- Insured losses skyrocket to $156.4 million as claims surge to 17,472 – steadily climbing toward industry estimates in the billions.
- Unreported until now: 26,000 gallons of wastewater spills and a kerosene leak in St. Petersburg add to Hurricane Idalia’s toll.
- Initial findings show lesser environmental impact compared to last year’s Hurricane Ian, but little consolation to those in the impact area.
As Florida continues to grapple with the aftermath of Hurricane Idalia, estimated insured losses have surged to $156.4 million, according to data released on Sunday by the state’s Office of Insurance Regulation. The figure reflects a steady increase from Thursday’s estimated losses of $135.7 million and is based on a total of 17,472 claims.
It’s worth noting that different groups use the same terminology regarding estimated insured losses, for examplel, insurance industry analysts say that estimated insured losses from Idalia could reach as much as $9.36 billion. In the case of the state number reported above, however, that number is only an estimate of the insured losses in claims filed so far. As people return to their homes, file claims and insurance adjusters eventually are able to assess the claim, the state’s claimed estimates will climb toward the industry’s own estimates and arrive at a final number.
Among the claims filed so far, 12,040 are specifically for residential property damage, with others filed for auto damage and various other issues. As of Sunday, 1,957 claims have been closed with payments, while 1,751 were closed without payments. The Category 3 hurricane made landfall on August 30 in the Keaton Beach area of Taylor County and caused widespread damage through parts of North Florida into Georgia.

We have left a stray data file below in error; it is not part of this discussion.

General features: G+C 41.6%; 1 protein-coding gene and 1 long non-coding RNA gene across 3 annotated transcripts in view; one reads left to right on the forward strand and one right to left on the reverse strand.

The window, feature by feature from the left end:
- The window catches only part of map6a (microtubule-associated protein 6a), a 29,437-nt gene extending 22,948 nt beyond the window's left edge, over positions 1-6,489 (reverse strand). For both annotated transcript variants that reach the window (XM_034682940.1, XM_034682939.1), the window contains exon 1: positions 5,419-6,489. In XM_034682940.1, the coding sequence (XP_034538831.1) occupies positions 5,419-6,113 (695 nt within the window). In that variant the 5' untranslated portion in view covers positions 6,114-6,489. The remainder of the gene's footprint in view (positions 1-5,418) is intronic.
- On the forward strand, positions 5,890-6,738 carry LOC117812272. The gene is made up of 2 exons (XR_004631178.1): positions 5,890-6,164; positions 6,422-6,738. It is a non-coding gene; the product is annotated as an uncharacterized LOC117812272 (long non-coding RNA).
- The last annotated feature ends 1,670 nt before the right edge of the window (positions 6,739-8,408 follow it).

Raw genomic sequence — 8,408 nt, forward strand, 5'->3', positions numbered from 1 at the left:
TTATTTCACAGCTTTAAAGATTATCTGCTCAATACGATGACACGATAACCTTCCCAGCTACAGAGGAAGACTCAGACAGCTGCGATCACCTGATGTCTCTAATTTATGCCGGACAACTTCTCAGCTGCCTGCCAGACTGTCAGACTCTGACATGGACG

The hurricane didn’t just leave a financial dent; it also led to considerable environmental damage across the state.
At least 26,000 gallons of wastewater spills, primarily raw sewage, have been reported to the Florida Department of Environmental Protection due to severe flooding triggered by the storm. In water bodies like Tampa Bay, the Manatee River, and Boca Ciega Bay, toppled boats resulted in gasoline leaks. A kerosene leak also occurred in a St. Petersburg mobile home park due to the floodwaters. Punta Gorda faced the largest wastewater spill where a failed wastewater treatment plant released an estimated 10,000 to 20,000 gallons of wastewater into the Peace River. Additional incidents included a sewer line rupture in Punta Gorda, sewage overflows in Crystal River, a spill in Leon County near Piney Z Lake, and a wastewater station in Clearwater being inundated with floodwater.
Fuel-related spills were also rampant, with sinking boats causing diesel and oil spills in various waterways, including Boca Ciega Bay and Tampa Bay. Reports of diesel oil covering the ground near a canal in Tarpon Springs were also received, possibly linked to a sunken barge. Smaller-scale spills, like vehicles spewing gasoline into neighborhood canals in Horseshoe Beach, presented additional challenges for identification and reporting.
Though it might take months to fully assess the environmental impact of Hurricane Idalia, initial assessments suggest that the environmental damage may not be as severe as that caused by Hurricane Ian in the previous year, which resulted in significant wastewater dumps into Florida waterways. Nonetheless, the rising number of claims and widespread environmental damage indicate that recovery from Hurricane Idalia will be a long and complex process.